Have you ever read a blog post and thought “Yes, that sounds good, but it doesn’t apply to me”?
Or perhaps you’ve started to read a marketing email, but half way through lost interest because it is not relevant to you.
Your lack of interest is probably caused by the writer’s failure to tailor their marketing material to you. It doesn’t matter so much if it is a general piece of advice – a “post and hope” type of article – but if you have paid to specifically target an audience, it does matter. No one wants to pay to hit a target and then miss.
I’ve spoken in previous articles and videos about the importance of niching your mortgage business rather than looking to serve everyone.
Having decided which niche you’re going to serve, you then need to make sure you really get to know and understand the audience in that niche so you can:
- deliver content that will best help them
- tailor your marketing message to their specific situation
You will note that I am talking about serving and helping people rather than selling to them. No one likes being sold to.
Which would you rather receive: an email saying “Buy my stuff” or an email which says “You know that problem you have? I’ve got the solution to it.”
But if you are going to offer your help you need to know why that person needs your help. We do that by creating a customer persona, thinking about the sort of person who will need help, their characteristics, their wants and their needs.
You may also see people using the terms customer avatar or buyer persona. They mean the same thing.
As a mortgage broker, you are likely to have more than one type of client that you can help. The needs of the young first time buyer will be different from the needs of the more mature couple looking to downsize. You will therefore have more than one customer persona.
The more you know about that person, the more you can create content that is relevant to the reader, and the easier it becomes to persuade the reader that you are the person they need to solve their particular problem.
I’ve written in a previous article about how to create a customer persona for mortgage advisers, so in this article I’ll briefly recap how that’s done and then talk in more detail about what you need to do once you’ve created your customer avatar.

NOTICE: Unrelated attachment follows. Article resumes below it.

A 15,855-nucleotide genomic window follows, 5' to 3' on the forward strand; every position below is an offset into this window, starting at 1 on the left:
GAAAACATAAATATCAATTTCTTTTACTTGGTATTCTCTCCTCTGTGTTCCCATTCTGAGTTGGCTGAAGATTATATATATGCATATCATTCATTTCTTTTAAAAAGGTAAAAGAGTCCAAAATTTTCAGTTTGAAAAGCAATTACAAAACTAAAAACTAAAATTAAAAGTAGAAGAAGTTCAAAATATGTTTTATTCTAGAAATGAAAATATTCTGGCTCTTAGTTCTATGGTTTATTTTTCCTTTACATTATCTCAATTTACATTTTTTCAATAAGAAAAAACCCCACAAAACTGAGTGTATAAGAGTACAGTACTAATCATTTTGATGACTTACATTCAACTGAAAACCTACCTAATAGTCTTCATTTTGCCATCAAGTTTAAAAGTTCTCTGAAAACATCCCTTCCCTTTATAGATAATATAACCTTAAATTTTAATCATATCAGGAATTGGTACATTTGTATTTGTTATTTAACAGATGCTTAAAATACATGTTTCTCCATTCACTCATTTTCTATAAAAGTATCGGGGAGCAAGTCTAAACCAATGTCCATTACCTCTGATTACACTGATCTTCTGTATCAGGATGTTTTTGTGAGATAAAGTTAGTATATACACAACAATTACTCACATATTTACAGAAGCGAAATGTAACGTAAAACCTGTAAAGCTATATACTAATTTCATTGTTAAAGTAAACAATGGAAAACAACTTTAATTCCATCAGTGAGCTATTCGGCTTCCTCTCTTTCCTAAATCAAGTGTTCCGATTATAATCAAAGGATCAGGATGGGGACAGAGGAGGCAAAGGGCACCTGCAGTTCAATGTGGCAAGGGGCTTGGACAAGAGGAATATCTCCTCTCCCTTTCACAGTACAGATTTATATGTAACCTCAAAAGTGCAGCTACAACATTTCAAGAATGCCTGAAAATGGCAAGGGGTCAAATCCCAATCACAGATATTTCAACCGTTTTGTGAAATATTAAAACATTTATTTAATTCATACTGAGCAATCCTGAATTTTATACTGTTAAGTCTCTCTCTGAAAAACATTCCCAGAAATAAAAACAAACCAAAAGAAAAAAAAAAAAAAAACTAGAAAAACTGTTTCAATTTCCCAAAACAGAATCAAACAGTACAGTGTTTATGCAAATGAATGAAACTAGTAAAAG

Creating a customer persona is about trying to imagine your ideal customer as a real person, and giving them real attributes, for example their marital status, children, income and location. Sometimes these personas and avatars will look at interests, magazines and books they read. Most customer personas will stop at this point, but stopping here can cause a few problems.
I’d like to take a commonly used example of how a persona can be misleading and perhaps unhelpful if not created with some thought.
Imagine our ideal client was born in 1948. He
- Has been married twice
- Has two children
- Is self-employed and wealthy
- Likes dogs
- Holidays in the Alps
- Enjoys fine wine
- Drives classic cars
How does that sound as a customer persona or avatar?
This customer persona fits both Charles, Prince of Wales and Ozzy Osbourne, Prince of Darkness. You can readily see that marketing materials suitable for one are unlikely to be a good fit for the other. Quite possibly neither Charlie nor Ozzy would be a good fit as your ideal client.
So how can we take our customer persona further to make it more relevant to our ideal client?
Solve your client's pain
Research shows us that we are more likely to spend money on avoiding pain than we are on gain or pleasure. We will spend more on dealing with the pain of a toothache, for example, than on avoiding the pain altogether by going to the dentist once a year for a checkup.
Remember our primary aim in creating all of this marketing content is not to sell to our prospects but to demonstrate that we can solve a problem or a pain from which they are suffering. If you do not address those pain points in your marketing, your prospect is less likely to be attracted to you.
The customer persona framework
I have a six point framework I like to use when building a customer persona for mortgage advisers, and I think it is just as relevant for pretty much any business.